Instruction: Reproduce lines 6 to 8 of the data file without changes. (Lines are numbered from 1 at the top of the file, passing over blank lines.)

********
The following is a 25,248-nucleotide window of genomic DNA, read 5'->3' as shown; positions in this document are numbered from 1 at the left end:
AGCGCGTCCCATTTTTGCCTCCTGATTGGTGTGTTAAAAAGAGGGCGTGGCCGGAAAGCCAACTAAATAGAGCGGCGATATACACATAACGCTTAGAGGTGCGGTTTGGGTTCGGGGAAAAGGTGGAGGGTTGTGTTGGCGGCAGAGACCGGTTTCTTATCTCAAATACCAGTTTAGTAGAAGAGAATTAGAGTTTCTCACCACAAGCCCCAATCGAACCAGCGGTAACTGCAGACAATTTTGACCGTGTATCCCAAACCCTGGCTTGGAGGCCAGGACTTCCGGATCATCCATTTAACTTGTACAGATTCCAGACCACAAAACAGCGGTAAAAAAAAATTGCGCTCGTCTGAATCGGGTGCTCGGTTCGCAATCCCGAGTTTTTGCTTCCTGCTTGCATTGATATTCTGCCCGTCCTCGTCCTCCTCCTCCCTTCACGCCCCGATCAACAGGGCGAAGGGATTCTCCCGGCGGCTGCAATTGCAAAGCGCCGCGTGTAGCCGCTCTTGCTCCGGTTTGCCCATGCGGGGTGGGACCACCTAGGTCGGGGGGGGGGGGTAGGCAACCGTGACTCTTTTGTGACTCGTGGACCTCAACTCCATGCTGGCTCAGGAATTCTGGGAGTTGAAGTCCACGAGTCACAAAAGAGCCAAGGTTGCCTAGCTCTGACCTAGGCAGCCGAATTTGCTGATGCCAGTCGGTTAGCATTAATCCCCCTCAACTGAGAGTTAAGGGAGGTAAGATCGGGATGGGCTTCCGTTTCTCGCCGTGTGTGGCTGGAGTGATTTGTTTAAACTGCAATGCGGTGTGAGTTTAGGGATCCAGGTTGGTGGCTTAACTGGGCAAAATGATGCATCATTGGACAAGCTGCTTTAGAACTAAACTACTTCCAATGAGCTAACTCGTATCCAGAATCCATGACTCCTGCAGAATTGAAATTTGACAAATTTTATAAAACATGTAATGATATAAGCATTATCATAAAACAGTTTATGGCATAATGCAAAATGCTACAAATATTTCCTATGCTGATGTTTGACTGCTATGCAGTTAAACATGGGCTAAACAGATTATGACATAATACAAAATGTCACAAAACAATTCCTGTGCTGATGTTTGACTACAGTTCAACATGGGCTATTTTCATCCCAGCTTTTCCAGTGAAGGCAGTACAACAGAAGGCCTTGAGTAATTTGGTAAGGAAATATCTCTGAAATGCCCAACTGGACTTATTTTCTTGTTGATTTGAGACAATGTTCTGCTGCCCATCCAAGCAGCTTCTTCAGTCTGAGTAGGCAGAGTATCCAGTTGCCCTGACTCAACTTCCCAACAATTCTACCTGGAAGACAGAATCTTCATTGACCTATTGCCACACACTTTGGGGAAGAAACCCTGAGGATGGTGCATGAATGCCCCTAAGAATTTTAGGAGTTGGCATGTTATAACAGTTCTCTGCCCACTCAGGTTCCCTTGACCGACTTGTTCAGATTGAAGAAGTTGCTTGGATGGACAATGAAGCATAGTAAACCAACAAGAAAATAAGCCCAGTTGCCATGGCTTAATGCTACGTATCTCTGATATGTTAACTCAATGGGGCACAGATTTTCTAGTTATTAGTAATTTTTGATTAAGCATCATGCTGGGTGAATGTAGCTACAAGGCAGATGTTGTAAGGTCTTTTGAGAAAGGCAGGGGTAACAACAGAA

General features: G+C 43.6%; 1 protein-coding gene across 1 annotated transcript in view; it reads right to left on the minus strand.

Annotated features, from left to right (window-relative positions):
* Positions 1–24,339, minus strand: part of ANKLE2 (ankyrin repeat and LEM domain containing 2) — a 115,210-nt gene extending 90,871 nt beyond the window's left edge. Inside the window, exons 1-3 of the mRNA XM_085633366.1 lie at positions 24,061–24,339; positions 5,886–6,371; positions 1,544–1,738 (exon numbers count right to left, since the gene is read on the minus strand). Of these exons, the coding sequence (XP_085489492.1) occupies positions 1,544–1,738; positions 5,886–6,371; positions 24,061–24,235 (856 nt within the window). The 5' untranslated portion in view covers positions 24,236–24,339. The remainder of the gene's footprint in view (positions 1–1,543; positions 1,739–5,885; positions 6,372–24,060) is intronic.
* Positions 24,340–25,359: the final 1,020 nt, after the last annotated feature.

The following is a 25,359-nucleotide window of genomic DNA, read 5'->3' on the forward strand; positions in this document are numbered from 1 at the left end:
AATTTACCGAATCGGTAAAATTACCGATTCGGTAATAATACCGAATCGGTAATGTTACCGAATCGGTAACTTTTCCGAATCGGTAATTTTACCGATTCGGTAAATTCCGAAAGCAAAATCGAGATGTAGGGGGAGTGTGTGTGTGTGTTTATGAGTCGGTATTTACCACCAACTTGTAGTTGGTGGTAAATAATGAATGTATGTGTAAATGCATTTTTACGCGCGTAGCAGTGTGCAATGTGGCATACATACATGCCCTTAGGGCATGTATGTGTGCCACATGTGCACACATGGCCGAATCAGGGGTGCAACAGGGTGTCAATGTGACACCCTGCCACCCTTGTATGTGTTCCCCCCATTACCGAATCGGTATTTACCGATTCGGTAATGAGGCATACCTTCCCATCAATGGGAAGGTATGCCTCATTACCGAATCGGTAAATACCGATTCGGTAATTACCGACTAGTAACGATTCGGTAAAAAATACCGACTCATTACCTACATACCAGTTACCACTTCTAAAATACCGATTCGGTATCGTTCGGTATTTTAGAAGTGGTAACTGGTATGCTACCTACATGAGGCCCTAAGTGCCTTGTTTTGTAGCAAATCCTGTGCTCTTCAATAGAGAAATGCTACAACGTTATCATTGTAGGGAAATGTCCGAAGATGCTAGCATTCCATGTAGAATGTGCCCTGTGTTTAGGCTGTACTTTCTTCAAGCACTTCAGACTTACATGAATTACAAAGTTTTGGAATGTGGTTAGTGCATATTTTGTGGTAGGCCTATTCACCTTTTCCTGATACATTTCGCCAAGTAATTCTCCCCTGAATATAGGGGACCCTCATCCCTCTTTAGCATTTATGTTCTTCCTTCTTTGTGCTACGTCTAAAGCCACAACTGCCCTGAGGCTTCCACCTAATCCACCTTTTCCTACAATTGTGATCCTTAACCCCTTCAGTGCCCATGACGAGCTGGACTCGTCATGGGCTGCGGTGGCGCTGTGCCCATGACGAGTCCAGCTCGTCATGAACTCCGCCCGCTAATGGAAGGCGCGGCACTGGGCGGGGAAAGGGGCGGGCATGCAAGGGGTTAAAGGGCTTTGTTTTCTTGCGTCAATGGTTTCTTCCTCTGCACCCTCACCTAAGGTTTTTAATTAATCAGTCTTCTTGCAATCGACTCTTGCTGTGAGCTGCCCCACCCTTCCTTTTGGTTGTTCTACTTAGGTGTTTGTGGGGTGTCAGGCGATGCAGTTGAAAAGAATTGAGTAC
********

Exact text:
* Positions 24,340–25,359: the final 1,020 nt, after the last annotated feature.

The following is a 25,359-nucleotide window of genomic DNA, read 5'->3' on the forward strand; positions in this document are numbered from 1 at the left end:
AATTTACCGAATCGGTAAAATTACCGATTCGGTAATAATACCGAATCGGTAATGTTACCGAATCGGTAACTTTTCCGAATCGGTAATTTTACCGATTCGGTAAATTCCGAAAGCAAAATCGAGATGTAGGGGGAGTGTGTGTGTGTGTTTATGAGTCGGTATTTACCACCAACTTGTAGTTGGTGGTAAATAATGAATGTATGTGTAAATGCATTTTTACGCGCGTAGCAGTGTGCAATGTGGCATACATACATGCCCTTAGGGCATGTATGTGTGCCACATGTGCACACATGGCCGAATCAGGGGTGCAACAGGGTGTCAATGTGACACCCTGCCACCCTTGTATGTGTTCCCCCCATTACCGAATCGGTATTTACCGATTCGGTAATGAGGCATACCTTCCCATCAATGGGAAGGTATGCCTCATTACCGAATCGGTAAATACCGATTCGGTAATTACCGACTAGTAACGATTCGGTAAAAAATACCGACTCATTACCTACATACCAGTTACCACTTCTAAAATACCGATTCGGTATCGTTCGGTATTTTAGAAGTGGTAACTGGTATGCTACCTACATGAGGCCCTAAGTGCCTTGTTTTGTAGCAAATCCTGTGCTCTTCAATAGAGAAATGCTACAACGTTATCATTGTAGGGAAATGTCCGAAGATGCTAGCATTCCATGTAGAATGTGCCCTGTGTTTAGGCTGTACTTTCTTCAAGCACTTCAGACTTACATGAATTACAAAGTTTTGGAATGTGGTTAGTGCATATTTTGTGGTAGGCCTATTCACCTTTTCCTGATACATTTCGCCAAGTAATTCTCCCCTGAATATAGGGGACCCTCATCCCTCTTTAGCATTTATGTTCTTCCTTCTTTGTGCTACGTCTAAAGCCACAACTGCCCTGAGGCTTCCACCTAATCCACCTTTTCCTACAATTGTGATCCTTAACCCCTTCAGTGCCCATGACGAGCTGGACTCGTCATGGGCTGCGGTGGCGCTGTGCCCATGACGAGTCCAGCTCGTCATGAACTCCGCCCGCTAATGGAAGGCGCGGCACTGGGCGGGGAAAGGGGCGGGCATGCAAGGGGTTAAAGGGCTTTGTTTTCTTGCGTCAATGGTTTCTTCCTCTGCACCCTCACCTAAGGTTTTTAATTAATCAGTCTTCTTGCAATCGACTCTTGCTGTGAGCTGCCCCACCCTTCCTTTTGGTTGTTCTACTTAGGTGTTTGTGGGGTGTCAGGCGATGCAGTTGAAAAGAATTGAGTAC